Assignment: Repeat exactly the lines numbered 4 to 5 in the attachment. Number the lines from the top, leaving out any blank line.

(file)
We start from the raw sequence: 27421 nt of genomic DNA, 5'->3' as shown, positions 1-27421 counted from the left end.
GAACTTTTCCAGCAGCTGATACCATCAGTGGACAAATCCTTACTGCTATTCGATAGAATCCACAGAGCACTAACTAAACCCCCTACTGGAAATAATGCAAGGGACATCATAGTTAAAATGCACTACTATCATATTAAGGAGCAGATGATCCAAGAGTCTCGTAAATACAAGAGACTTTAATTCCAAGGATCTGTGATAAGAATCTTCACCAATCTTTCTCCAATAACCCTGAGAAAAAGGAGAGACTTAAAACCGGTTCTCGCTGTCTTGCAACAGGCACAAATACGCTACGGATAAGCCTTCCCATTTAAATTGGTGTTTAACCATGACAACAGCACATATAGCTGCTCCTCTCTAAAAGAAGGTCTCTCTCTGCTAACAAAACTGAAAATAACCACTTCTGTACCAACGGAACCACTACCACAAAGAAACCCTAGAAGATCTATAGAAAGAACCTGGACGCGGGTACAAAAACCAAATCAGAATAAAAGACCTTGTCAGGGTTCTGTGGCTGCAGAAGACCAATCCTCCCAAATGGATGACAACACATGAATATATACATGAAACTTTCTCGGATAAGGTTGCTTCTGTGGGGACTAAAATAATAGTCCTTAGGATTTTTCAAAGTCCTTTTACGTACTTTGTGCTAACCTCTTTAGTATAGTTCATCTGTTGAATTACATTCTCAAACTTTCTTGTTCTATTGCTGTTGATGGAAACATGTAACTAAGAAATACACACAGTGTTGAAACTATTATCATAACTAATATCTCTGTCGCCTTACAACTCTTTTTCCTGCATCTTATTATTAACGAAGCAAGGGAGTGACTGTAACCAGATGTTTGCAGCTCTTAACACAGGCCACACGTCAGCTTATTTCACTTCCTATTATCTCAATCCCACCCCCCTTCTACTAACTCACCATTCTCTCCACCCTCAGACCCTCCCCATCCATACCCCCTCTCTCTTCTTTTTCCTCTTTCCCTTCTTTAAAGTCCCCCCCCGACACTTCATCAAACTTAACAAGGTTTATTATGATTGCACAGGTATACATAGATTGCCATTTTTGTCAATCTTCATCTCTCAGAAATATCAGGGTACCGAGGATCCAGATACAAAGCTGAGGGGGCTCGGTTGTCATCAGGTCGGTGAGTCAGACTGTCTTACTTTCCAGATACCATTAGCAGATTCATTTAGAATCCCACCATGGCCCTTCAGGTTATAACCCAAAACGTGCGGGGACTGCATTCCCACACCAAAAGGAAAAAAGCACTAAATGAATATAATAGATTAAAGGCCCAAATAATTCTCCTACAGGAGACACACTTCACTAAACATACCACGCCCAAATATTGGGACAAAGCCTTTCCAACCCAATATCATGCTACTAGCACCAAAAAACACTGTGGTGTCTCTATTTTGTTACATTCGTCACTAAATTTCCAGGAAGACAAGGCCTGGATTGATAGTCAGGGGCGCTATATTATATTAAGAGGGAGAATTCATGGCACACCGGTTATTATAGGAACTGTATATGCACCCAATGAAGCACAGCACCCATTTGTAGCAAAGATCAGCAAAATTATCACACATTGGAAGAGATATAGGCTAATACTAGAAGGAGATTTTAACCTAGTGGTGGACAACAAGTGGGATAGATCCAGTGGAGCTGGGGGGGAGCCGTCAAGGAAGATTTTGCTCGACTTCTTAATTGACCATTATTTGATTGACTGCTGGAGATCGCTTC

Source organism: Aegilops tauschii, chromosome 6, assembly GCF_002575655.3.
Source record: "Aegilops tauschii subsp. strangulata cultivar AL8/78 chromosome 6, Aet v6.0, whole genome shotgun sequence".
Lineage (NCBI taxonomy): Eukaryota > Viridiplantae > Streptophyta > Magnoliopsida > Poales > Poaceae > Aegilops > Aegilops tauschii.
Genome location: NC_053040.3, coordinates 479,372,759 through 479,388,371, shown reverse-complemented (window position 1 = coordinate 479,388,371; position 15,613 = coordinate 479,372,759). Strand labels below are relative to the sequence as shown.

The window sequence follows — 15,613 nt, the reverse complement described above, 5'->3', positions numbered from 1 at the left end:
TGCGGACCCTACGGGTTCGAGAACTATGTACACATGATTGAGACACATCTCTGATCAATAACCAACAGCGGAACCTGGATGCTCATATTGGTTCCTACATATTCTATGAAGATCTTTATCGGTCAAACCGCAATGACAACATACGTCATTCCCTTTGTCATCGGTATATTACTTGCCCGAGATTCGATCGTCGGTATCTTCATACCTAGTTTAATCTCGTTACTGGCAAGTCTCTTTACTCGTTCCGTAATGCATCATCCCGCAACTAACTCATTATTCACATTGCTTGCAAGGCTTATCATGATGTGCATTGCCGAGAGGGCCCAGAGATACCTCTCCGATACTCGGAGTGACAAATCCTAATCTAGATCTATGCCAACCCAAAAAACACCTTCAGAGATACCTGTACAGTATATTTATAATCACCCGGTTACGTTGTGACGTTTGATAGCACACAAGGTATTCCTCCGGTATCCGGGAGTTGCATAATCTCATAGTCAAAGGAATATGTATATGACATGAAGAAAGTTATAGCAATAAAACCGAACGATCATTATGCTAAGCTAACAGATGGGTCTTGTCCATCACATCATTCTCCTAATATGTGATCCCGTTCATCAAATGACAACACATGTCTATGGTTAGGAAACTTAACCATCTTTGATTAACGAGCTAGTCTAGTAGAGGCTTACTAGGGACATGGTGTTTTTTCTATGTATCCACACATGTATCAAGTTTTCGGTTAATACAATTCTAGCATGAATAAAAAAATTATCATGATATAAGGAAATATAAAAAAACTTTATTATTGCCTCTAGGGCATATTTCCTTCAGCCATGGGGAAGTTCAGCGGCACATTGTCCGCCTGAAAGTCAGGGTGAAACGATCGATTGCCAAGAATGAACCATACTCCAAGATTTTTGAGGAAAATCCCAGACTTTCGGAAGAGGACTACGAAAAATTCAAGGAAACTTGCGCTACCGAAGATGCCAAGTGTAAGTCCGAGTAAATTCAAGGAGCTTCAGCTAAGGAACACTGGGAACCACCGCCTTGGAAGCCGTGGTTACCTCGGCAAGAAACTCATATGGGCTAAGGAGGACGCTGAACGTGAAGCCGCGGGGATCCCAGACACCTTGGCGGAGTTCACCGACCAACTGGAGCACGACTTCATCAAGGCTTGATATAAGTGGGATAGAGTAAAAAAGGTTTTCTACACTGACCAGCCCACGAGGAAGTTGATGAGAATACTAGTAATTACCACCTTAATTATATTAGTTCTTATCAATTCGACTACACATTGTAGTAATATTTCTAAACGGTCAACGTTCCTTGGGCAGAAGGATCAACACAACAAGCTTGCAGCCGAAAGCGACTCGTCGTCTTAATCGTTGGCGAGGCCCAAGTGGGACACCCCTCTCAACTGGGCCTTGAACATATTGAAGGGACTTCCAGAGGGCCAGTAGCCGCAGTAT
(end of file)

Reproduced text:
Source record: "Aegilops tauschii subsp. strangulata cultivar AL8/78 chromosome 6, Aet v6.0, whole genome shotgun sequence".
Lineage (NCBI taxonomy): Eukaryota > Viridiplantae > Streptophyta > Magnoliopsida > Poales > Poaceae > Aegilops > Aegilops tauschii.